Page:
Those of you that know me know that I really enjoy cooking. Well, really, I enjoy eating good food, but I’ve found that the easiest (and most inexpensive) way to get good food it to make it yourself. So, tangentially, I enjoy cooking.
As a result, I spend a lot of time online looking at various interesting recipes on the internet (and through cook books, but this post is mostly about the internet). One thing I’ve found is that most sites that offer a good deal of recipes, are lacking in their actual usability; not because they’re not designed like other sites, but because they’re designed exactly like other sites. Most of them are designed as simple lists of categorized articles or blogs, with ratings and comments. This may be fine for most blogs or new sites, but cooking is this inter-related web of techniques, derivations, substitutions, and adaptations that (in my mind) can’t be served properly by this common model, but does lend itself well to the web in general. The problem is that people get locked into this core method of usability, and don’t realize that it doesn’t work in all situations.
This, in my mind, actually violates a core tenant of usability in information systems: get the information that the person needs to them as quickly as possible, and allow them to access related information quickly and easily. For cooking, this is not just related reciepies. This may mean linking them to information about the techniques required for a particular recipie (creating a roux, blending a soup, searing a piece of meat, grilling, broiling, etc), the potential ingredient substitutions (can I substitute different types of mushrooms, stocks, water, etc) or additions (can I add garlic, Tabasco sauce, or rice to this dish, and where). Additionally, potential side dishes, wines, derivations (versions of the same recipe that use similar but different ingredients) and nutritional information are all common things I want to see with a recipe, but rarely see in any web recipe outlet.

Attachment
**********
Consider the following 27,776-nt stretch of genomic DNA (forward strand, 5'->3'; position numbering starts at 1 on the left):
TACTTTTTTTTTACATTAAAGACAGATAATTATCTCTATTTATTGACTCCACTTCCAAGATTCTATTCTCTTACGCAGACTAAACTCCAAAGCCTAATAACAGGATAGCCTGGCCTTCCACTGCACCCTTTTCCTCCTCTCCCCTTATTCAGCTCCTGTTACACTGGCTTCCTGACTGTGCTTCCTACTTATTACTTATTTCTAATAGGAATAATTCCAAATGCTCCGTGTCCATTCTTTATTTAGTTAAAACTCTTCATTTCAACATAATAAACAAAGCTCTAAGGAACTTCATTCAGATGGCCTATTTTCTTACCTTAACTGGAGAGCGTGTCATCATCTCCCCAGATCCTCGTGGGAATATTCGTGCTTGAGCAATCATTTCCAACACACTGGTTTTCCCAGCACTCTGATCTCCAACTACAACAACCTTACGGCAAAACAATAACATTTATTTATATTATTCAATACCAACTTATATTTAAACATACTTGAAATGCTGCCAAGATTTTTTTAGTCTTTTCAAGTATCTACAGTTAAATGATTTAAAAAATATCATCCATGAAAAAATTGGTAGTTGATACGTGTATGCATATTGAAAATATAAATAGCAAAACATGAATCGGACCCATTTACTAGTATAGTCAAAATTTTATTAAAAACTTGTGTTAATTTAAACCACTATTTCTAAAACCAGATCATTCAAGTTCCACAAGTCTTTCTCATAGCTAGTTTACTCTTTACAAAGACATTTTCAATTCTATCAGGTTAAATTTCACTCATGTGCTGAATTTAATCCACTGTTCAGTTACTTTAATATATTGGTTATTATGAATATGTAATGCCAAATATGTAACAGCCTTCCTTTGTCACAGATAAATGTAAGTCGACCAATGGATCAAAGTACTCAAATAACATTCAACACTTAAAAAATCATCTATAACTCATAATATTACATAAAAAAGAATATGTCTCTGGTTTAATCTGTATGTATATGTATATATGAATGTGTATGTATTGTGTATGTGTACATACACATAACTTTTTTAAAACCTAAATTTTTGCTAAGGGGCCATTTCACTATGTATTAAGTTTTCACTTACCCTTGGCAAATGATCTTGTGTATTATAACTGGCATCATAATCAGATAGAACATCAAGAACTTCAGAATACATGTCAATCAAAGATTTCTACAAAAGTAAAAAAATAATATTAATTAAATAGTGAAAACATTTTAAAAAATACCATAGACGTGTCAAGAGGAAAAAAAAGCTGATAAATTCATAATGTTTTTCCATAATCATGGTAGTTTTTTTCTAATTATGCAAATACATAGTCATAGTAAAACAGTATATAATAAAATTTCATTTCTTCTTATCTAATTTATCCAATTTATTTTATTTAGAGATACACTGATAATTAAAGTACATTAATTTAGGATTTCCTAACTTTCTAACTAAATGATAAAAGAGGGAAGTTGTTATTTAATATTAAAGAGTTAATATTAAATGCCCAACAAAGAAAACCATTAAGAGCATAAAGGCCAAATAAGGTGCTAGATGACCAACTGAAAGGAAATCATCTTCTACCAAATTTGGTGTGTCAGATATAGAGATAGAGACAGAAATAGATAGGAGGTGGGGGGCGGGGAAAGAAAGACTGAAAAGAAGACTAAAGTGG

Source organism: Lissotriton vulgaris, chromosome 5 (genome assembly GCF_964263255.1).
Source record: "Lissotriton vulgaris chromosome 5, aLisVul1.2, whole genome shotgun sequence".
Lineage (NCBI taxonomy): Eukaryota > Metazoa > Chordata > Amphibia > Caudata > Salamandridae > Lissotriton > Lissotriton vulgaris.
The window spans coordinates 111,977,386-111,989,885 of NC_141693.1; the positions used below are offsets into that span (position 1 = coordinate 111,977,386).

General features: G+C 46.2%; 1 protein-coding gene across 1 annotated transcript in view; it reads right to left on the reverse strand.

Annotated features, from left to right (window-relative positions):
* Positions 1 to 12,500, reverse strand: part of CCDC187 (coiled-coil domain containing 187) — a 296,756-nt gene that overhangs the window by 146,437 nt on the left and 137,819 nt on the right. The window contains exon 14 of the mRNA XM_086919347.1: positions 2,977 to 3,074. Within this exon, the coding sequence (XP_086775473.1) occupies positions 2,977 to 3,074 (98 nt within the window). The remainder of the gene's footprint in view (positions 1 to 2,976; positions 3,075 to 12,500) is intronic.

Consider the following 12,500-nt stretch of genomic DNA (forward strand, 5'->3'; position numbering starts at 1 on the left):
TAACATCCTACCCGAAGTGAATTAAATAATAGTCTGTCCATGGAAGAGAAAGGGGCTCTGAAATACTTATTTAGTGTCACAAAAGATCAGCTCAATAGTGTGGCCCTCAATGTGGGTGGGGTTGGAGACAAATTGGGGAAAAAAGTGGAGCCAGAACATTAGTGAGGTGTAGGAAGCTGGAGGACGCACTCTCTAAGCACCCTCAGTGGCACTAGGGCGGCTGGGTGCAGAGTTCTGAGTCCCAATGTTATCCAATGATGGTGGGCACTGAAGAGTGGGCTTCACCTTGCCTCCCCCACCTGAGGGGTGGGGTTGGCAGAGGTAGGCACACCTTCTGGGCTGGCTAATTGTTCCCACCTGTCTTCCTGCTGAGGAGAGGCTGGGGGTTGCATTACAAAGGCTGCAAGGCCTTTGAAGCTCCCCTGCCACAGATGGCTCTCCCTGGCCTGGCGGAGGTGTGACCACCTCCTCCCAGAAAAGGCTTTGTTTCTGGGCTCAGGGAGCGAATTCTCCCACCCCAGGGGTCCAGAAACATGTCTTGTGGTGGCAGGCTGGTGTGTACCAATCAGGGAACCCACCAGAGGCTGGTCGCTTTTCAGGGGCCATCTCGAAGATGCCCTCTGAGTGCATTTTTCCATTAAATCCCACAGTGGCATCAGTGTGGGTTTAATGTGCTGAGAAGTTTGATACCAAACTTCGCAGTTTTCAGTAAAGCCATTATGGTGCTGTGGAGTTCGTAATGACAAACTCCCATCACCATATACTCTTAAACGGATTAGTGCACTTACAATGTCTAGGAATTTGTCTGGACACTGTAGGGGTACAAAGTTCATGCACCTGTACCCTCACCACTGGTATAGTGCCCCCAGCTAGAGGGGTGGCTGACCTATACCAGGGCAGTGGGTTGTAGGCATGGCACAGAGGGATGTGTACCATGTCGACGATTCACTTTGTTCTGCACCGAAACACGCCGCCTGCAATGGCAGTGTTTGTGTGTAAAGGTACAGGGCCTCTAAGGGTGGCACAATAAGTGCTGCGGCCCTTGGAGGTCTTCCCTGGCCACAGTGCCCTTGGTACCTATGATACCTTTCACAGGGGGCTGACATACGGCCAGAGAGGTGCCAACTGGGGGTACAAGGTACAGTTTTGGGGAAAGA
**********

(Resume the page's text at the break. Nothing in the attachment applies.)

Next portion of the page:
And don’t get me started on comments. 90% of comments of recipe sites are worthless: “This tasted great! I will do it again!” is pretty common. But that last 10% is sometimes useful. “Lightly salt the zucchini to drain the moisture first,” “Added garlic to this dish and it really brought out some of the flavors,” are good comments, and are related specifically to an ingredient, addition, or substitution, so why are they at the bottom of the page instead of where it might be useful to me?
What does this have to do with games? Well, nothing really, but it does point out an alarming trend in general usability: this idea that once you’ve found one system that works, you tend to apply it to other systems where it’s not as useful, or (worse) where it doesn’t make sense. So, when you’re designing your user interface for your next game, just think to yourself for a second: “Am I designing this interface this way because this is the easiest and best way to access this information, or because it’s the way it’s always been done.” You’ll be surprised how often you answer yes for the later, and find another, better way to do it.